In astronomy, the typical way to give the mass of a large object is in solar masses, denoted M. This isn’t an exact measure, but it’s good to a suitable degree of accuracy. For example, Sirius A is about 2.02 M. Betelgeuse and Rigel both weigh in at around 18 M. So, here’s a question. Including all of the planets, how much do you suppose our entire solar system would weigh?

1.0014 M. That’s all. Our entire solar system is basically just the Sun. Plus a dusting of leftover crumbs from when it was forming. All of the planets combined make just 0.14% of the mass of the Sun. On this scale, planet Earth barely even registers.

And if that doesn’t challenge our imagined self-importance or the delusion that we have some privileged position in the Universe, then I don’t know what will!

About Invader Xan

Molecular astrophysicist, usually found writing frenziedly, staring at the sky, or drinking mojitos.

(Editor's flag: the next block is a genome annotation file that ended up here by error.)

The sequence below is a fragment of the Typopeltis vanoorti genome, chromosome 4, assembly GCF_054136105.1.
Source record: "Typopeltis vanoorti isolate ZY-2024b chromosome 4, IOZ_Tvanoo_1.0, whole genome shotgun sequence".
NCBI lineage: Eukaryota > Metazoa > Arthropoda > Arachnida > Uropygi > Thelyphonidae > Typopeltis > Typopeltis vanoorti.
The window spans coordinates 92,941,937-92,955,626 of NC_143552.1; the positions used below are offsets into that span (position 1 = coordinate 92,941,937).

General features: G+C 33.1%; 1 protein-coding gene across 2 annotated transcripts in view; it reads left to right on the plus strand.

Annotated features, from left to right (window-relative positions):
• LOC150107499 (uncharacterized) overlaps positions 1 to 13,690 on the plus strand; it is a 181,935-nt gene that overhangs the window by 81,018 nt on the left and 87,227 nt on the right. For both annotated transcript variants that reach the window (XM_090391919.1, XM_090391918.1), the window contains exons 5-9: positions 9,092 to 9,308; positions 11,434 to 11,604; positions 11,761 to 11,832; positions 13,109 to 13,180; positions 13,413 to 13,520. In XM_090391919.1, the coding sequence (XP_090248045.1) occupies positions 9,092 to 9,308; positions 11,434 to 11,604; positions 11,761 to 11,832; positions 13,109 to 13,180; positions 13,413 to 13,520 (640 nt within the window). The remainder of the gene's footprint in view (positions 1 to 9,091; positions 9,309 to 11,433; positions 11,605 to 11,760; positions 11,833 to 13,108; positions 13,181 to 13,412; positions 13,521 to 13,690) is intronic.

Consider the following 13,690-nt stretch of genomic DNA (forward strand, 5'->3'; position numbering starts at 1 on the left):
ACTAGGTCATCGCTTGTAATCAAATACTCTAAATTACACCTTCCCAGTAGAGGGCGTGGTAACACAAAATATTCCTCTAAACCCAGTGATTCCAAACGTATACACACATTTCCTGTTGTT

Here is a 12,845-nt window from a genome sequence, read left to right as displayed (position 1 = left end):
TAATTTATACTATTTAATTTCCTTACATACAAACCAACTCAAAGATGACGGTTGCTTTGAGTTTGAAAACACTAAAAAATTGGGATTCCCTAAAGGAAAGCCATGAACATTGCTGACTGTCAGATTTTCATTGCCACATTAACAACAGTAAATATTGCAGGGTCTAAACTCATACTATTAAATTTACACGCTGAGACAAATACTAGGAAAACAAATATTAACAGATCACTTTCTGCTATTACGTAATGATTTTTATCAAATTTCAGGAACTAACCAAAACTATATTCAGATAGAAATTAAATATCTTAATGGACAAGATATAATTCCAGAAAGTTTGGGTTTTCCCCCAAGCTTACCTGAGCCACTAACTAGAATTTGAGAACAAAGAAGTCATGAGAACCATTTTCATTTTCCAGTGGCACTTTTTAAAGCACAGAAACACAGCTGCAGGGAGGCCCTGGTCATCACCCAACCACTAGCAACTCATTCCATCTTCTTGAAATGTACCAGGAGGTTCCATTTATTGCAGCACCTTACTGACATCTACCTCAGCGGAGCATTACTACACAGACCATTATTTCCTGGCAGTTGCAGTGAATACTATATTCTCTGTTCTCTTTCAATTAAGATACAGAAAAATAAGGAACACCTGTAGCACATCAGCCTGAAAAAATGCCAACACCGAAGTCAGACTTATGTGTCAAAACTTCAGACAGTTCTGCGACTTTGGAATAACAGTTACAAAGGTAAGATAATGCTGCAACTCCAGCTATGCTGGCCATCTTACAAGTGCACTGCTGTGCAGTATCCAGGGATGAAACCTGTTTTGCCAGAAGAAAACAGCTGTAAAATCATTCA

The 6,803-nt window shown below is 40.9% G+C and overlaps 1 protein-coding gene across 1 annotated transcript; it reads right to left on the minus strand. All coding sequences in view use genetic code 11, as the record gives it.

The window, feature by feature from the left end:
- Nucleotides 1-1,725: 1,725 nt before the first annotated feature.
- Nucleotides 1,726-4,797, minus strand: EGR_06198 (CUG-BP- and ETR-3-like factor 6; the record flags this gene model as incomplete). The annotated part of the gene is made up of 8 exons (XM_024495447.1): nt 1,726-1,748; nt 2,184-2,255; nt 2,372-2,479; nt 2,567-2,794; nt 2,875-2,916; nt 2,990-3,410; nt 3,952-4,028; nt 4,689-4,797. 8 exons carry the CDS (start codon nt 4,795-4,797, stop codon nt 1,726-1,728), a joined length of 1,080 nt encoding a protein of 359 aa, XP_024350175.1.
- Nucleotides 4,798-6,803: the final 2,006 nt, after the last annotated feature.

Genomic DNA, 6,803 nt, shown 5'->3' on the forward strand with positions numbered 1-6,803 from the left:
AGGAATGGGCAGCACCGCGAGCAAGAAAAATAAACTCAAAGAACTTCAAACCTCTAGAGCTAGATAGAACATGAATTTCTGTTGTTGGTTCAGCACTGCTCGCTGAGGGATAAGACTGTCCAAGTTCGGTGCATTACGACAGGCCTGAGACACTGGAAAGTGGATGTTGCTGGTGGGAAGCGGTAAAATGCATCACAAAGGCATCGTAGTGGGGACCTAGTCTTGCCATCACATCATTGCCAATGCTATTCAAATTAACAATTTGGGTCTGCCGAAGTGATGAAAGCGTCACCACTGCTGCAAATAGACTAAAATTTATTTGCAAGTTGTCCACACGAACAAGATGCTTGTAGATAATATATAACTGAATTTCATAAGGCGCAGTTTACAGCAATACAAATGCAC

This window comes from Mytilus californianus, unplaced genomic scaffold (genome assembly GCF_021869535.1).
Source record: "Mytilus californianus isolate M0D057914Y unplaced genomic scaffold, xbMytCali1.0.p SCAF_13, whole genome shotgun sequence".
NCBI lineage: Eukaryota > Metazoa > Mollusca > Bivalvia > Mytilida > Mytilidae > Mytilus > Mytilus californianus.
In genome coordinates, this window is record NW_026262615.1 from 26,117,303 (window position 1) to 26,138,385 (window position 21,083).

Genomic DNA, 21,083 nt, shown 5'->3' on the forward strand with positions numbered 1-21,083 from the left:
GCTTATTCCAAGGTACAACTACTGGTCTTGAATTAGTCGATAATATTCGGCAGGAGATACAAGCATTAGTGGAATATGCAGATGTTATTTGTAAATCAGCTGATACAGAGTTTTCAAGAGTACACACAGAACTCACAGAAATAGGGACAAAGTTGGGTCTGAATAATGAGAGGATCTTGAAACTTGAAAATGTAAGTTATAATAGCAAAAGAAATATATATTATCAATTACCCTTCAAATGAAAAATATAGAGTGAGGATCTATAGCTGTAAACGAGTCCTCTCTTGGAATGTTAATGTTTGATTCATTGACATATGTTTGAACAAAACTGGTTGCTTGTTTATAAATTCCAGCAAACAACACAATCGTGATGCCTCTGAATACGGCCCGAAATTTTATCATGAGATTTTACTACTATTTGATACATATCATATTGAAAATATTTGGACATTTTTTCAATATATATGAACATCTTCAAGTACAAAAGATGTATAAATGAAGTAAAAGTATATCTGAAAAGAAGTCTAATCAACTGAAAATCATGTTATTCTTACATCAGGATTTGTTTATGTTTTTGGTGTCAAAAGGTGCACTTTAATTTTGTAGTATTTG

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3 Responses to Significance?

  1. Prof. Bleen says:

    Does that include all the Kuiper belt objects?

    • invaderxan says:

      I believe so, yes. At least, assuming there isn’t some hitherto unknown lurking behemoth. It’s the estimated total mass of the system.

      (Though I’m not sure whether this estimate assumes an Oort cloud or not…)

      • Prof. Bleen says:

        Okay—thanks. I thought of the Oort cloud after I posted the comment.

        Wikipedia says that the total mass of all Kuiper belt objects is probably less than 0.1 Earths, which of course wouldn’t change the total mass at four decimal places.

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